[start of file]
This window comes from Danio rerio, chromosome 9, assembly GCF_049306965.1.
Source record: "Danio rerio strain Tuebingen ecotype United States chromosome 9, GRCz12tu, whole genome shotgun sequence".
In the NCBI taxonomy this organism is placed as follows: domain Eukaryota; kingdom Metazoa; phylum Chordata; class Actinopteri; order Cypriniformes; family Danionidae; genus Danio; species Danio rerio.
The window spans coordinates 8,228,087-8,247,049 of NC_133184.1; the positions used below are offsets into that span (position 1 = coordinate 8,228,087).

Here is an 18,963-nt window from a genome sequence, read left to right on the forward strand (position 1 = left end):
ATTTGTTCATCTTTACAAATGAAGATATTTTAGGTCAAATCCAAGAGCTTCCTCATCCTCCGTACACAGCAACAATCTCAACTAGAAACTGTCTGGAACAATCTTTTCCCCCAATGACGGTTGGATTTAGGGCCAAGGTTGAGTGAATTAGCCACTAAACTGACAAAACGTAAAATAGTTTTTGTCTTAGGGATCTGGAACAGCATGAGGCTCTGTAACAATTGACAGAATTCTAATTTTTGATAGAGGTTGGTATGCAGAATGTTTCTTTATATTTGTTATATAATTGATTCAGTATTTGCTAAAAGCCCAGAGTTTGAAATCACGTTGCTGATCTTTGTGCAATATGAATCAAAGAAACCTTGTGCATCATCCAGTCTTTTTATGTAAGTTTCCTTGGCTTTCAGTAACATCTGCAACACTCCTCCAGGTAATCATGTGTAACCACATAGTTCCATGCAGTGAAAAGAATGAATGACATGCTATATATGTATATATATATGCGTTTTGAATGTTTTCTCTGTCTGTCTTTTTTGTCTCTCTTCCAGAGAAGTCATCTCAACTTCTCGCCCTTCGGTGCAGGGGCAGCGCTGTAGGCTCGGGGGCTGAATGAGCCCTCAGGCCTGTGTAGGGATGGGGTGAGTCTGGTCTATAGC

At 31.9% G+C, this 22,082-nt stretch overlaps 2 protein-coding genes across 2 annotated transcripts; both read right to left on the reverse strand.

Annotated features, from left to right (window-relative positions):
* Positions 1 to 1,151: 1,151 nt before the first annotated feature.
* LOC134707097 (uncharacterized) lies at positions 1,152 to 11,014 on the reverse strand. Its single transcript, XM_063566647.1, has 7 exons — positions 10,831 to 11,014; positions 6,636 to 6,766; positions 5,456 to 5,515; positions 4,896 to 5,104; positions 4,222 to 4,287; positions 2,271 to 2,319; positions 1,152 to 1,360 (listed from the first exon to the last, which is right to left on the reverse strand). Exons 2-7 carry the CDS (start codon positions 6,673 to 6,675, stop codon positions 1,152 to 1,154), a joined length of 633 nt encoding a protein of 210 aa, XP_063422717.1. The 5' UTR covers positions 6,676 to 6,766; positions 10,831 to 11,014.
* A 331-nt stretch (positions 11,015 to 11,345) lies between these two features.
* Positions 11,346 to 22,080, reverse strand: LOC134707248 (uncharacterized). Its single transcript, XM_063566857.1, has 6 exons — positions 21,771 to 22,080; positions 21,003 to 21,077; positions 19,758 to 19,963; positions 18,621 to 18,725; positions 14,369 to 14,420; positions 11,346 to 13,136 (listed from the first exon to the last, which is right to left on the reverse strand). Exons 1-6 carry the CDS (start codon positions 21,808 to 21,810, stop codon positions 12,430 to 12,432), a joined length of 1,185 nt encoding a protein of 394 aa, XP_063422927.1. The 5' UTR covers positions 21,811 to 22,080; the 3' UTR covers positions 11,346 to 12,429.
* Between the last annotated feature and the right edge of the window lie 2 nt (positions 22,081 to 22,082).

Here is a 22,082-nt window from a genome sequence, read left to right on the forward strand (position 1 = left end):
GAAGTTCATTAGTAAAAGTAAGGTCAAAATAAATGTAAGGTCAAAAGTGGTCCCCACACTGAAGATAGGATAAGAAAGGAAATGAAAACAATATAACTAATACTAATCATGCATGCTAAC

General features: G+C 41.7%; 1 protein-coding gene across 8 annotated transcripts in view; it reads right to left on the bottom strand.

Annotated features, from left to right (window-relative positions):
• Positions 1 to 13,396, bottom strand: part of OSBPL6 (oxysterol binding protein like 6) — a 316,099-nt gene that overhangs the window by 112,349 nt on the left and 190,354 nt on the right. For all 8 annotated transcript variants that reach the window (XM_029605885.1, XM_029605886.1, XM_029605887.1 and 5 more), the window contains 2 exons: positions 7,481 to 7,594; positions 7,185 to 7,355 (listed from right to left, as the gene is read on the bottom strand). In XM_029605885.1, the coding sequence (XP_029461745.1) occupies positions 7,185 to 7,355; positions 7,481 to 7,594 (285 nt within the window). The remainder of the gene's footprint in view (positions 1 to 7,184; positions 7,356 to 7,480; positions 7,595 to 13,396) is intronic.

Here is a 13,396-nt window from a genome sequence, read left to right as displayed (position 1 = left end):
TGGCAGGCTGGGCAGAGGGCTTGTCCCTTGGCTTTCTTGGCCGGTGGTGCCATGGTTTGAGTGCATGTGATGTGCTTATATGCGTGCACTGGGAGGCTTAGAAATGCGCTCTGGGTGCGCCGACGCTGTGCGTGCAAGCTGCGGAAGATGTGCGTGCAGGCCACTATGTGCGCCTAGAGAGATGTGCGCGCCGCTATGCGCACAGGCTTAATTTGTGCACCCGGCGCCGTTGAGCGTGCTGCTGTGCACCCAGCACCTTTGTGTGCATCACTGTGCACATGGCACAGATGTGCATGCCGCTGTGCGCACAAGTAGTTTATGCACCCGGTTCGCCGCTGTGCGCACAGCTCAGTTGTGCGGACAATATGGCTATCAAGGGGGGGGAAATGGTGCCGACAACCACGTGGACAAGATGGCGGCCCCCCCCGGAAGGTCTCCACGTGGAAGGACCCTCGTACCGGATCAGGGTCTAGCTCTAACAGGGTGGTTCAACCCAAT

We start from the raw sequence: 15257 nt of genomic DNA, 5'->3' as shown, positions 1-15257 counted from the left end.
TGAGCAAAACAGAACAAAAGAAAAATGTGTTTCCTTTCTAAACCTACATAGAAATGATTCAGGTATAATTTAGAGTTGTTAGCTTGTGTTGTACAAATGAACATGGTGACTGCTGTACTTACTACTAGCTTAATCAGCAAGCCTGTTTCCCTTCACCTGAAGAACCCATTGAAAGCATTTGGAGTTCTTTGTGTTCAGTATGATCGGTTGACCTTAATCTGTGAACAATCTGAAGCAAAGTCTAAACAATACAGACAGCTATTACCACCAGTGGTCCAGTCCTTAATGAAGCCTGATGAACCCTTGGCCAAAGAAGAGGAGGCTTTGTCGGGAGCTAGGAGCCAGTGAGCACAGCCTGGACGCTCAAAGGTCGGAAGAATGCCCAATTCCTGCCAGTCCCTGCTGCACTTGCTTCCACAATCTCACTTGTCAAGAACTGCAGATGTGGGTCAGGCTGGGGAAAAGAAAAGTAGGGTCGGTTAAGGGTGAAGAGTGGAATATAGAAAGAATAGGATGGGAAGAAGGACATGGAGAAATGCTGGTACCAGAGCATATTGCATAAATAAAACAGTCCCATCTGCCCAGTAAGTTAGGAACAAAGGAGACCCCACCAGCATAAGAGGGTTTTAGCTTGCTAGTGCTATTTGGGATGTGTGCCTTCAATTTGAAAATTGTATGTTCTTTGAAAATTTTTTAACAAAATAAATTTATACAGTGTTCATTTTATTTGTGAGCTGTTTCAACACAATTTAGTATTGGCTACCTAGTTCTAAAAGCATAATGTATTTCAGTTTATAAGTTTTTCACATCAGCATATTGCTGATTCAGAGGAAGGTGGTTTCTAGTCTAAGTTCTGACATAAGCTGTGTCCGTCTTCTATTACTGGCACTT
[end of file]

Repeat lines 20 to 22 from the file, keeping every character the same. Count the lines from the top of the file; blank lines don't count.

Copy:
TGGCAGGCTGGGCAGAGGGCTTGTCCCTTGGCTTTCTTGGCCGGTGGTGCCATGGTTTGAGTGCATGTGATGTGCTTATATGCGTGCACTGGGAGGCTTAGAAATGCGCTCTGGGTGCGCCGACGCTGTGCGTGCAAGCTGCGGAAGATGTGCGTGCAGGCCACTATGTGCGCCTAGAGAGATGTGCGCGCCGCTATGCGCACAGGCTTAATTTGTGCACCCGGCGCCGTTGAGCGTGCTGCTGTGCACCCAGCACCTTTGTGTGCATCACTGTGCACATGGCACAGATGTGCATGCCGCTGTGCGCACAAGTAGTTTATGCACCCGGTTCGCCGCTGTGCGCACAGCTCAGTTGTGCGGACAATATGGCTATCAAGGGGGGGGAAATGGTGCCGACAACCACGTGGACAAGATGGCGGCCCCCCCCGGAAGGTCTCCACGTGGAAGGACCCTCGTACCGGATCAGGGTCTAGCTCTAACAGGGTGGTTCAACCCAAT

We start from the raw sequence: 15257 nt of genomic DNA, 5'->3' as shown, positions 1-15257 counted from the left end.
TGAGCAAAACAGAACAAAAGAAAAATGTGTTTCCTTTCTAAACCTACATAGAAATGATTCAGGTATAATTTAGAGTTGTTAGCTTGTGTTGTACAAATGAACATGGTGACTGCTGTACTTACTACTAGCTTAATCAGCAAGCCTGTTTCCCTTCACCTGAAGAACCCATTGAAAGCATTTGGAGTTCTTTGTGTTCAGTATGATCGGTTGACCTTAATCTGTGAACAATCTGAAGCAAAGTCTAAACAATACAGACAGCTATTACCACCAGTGGTCCAGTCCTTAATGAAGCCTGATGAACCCTTGGCCAAAGAAGAGGAGGCTTTGTCGGGAGCTAGGAGCCAGTGAGCACAGCCTGGACGCTCAAAGGTCGGAAGAATGCCCAATTCCTGCCAGTCCCTGCTGCACTTGCTTCCACAATCTCACTTGTCAAGAACTGCAGATGTGGGTCAGGCTGGGGAAAAGAAAAGTAGGGTCGGTTAAGGGTGAAGAGTGGAATATAGAAAGAATAGGATGGGAAGAAGGACATGGAGAAATGCTGGTACCAGAGCATATTGCATAAATAAAACAGTCCCATCTGCCCAGTAAGTTAGGAACAAAGGAGACCCCACCAGCATAAGAGGGTTTTAGCTTGCTAGTGCTATTTGGGATGTGTGCCTTCAATTTGAAAATTGTATGTTCTTTGAAAATTTTTTAACAAAATAAATTTATACAGTGTTCATTTTATTTGTGAGCTGTTTCAACACAATTTAGTATTGGCTACCTAGTTCTAAAAGCATAATGTATTTCAGTTTATAAGTTTTTCACATCAGCATATTGCTGATTCAGAGGAAGGTGGTTTCTAGTCTAAGTTCTGACATAAGCTGTGTCCGTCTTCTATTACTGGCACTT